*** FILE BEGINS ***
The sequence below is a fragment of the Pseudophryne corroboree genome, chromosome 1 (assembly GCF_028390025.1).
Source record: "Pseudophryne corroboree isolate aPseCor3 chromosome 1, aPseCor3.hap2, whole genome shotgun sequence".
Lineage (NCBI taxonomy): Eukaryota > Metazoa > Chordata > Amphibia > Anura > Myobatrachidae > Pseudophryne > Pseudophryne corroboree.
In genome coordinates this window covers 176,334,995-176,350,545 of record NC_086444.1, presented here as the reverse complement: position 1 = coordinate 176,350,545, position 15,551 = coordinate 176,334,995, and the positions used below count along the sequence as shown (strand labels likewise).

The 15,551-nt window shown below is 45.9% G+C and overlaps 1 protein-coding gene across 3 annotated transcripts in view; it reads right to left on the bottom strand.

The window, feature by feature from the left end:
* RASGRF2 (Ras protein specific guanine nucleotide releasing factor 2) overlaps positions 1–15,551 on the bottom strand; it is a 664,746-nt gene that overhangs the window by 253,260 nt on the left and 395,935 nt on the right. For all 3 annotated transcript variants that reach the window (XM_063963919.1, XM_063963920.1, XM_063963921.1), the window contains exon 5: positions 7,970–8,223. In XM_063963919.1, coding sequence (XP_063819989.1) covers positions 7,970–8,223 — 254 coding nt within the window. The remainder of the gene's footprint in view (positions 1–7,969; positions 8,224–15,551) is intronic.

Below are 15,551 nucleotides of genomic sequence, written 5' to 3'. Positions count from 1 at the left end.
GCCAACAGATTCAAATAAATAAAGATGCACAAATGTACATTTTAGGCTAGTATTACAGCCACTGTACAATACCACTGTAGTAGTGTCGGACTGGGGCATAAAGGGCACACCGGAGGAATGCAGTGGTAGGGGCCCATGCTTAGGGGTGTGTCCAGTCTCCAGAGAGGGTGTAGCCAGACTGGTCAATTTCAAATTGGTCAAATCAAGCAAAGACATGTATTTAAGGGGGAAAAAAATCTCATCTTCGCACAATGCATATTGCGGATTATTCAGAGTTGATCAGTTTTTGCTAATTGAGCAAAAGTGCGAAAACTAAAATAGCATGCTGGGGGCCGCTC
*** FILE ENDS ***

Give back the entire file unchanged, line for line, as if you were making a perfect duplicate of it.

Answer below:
The sequence below is a fragment of the Pseudophryne corroboree genome, chromosome 1 (assembly GCF_028390025.1).
Source record: "Pseudophryne corroboree isolate aPseCor3 chromosome 1, aPseCor3.hap2, whole genome shotgun sequence".
Lineage (NCBI taxonomy): Eukaryota > Metazoa > Chordata > Amphibia > Anura > Myobatrachidae > Pseudophryne > Pseudophryne corroboree.
In genome coordinates this window covers 176,334,995-176,350,545 of record NC_086444.1, presented here as the reverse complement: position 1 = coordinate 176,350,545, position 15,551 = coordinate 176,334,995, and the positions used below count along the sequence as shown (strand labels likewise).

The 15,551-nt window shown below is 45.9% G+C and overlaps 1 protein-coding gene across 3 annotated transcripts in view; it reads right to left on the bottom strand.

The window, feature by feature from the left end:
* RASGRF2 (Ras protein specific guanine nucleotide releasing factor 2) overlaps positions 1–15,551 on the bottom strand; it is a 664,746-nt gene that overhangs the window by 253,260 nt on the left and 395,935 nt on the right. For all 3 annotated transcript variants that reach the window (XM_063963919.1, XM_063963920.1, XM_063963921.1), the window contains exon 5: positions 7,970–8,223. In XM_063963919.1, coding sequence (XP_063819989.1) covers positions 7,970–8,223 — 254 coding nt within the window. The remainder of the gene's footprint in view (positions 1–7,969; positions 8,224–15,551) is intronic.

Below are 15,551 nucleotides of genomic sequence, written 5' to 3'. Positions count from 1 at the left end.
GCCAACAGATTCAAATAAATAAAGATGCACAAATGTACATTTTAGGCTAGTATTACAGCCACTGTACAATACCACTGTAGTAGTGTCGGACTGGGGCATAAAGGGCACACCGGAGGAATGCAGTGGTAGGGGCCCATGCTTAGGGGTGTGTCCAGTCTCCAGAGAGGGTGTAGCCAGACTGGTCAATTTCAAATTGGTCAAATCAAGCAAAGACATGTATTTAAGGGGGAAAAAAATCTCATCTTCGCACAATGCATATTGCGGATTATTCAGAGTTGATCAGTTTTTGCTAATTGAGCAAAAGTGCGAAAACTAAAATAGCATGCTGGGGGCCGCTC